• Thailand: Despite major efforts to reduce poverty in Thailand, its rural sector, including agricultural households, remains poor with a poverty rate of 79%. Impacts from the COVID-19 pandemic affected the rural economy much greater than the urban, with the World Bank reporting that 70% of rural households reported decreased income levels since March 2020. The average monthly income is 68% of urban households. With the highest income inequality rate in Eastern Asia and the Pacific as well as the impacts of droughts, Thailand’s agricultural sector has been impacted heavily by economic and environmental factors. These recent droughts have caused dried-up land/soil impacting the production and quality of farming in these areas.

Improving the Socioeconomic Impacts in Mongolia

Asian Development Bank (ADB) donated $73 million toward easing Mongolia’s socioeconomic impacts from COVID-19. It also provided a $30 million loan to improve livestock production in central Mongolia. These donations have been effective in strengthening food security and traceability for communities.

Agricultural Development Projects in the Philippines

Since 1978 the International Fund for Agricultural Development (IFAD) has donated $243.7 million to fund 15 agricultural development projects in the Philippines, directly benefiting 1,742,000 households and enabling poverty-ridden rural communities to improve their income and food security as well as education and health care. IFAD also supported technology operations to improve soil and water management through the use of micro-catchment techniques that will support local fishermen.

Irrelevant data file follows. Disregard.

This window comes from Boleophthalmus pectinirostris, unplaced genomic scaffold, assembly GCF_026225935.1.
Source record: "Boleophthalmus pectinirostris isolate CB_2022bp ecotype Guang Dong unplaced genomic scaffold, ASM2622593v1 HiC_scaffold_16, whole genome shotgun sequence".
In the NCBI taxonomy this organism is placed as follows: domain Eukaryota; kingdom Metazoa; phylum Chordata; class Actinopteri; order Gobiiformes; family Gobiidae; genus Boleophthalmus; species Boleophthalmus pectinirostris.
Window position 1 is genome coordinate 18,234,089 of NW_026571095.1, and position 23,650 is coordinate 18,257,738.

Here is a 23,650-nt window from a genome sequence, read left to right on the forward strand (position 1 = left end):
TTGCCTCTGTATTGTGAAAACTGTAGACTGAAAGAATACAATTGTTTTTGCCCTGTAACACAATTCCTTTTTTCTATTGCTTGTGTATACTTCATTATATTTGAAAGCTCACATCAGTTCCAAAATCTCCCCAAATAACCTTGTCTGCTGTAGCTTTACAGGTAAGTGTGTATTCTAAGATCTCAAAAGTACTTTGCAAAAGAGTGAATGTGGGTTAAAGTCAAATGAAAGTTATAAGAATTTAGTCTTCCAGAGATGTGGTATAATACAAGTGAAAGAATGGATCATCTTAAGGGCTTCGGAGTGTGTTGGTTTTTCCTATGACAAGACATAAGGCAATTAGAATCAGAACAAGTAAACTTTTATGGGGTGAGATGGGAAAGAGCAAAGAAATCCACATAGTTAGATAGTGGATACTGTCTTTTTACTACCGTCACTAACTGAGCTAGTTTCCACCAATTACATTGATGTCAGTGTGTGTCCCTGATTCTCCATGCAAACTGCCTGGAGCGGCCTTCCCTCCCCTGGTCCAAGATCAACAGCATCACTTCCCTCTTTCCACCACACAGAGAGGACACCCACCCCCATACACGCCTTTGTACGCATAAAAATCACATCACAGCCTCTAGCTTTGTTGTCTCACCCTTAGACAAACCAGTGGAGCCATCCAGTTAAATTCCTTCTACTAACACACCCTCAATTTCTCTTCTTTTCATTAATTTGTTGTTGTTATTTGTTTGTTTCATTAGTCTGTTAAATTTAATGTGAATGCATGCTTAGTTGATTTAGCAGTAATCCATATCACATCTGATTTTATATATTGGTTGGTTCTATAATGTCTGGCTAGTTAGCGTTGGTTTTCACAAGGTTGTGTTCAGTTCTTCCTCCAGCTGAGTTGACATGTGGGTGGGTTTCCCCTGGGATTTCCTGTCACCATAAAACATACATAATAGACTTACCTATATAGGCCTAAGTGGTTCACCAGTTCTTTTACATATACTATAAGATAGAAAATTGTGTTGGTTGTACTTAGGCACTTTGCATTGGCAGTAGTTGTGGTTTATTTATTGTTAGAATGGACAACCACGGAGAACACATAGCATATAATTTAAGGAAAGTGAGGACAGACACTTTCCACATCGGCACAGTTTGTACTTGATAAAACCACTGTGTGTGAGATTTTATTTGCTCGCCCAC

The Baan Mankong Program in Thailand

The Baan Mankong program was one of many that transformed Thailand’s poverty rates. The program focused on improving housing, communication between citizens and the government and improving drainage systems. With $191 million, it supported 320 cities/districts, many of whom reside in the city.

Looking Ahead 

Despite negative outlooks on rural poverty in Eastern Asia, its rapid economic progress has been notable, lifting millions out of poverty. Between 2008 to 2018, GDP per capita grew at a rate of 6.7% each year, beating the global rate of 1.5%.

Organizations like ADB have contributed massively throughout COVID-19 and afterward to continue to improve rural communities through better health care, sustainable equipment, improved technology and food security. East Asia has contributed to the global reduction of extreme poverty with countries such as China, Thailand and Malaysia securing poverty rates below 1%. However, with many people still not economically stable in Eastern Asian countries, there appears to be room for more progress.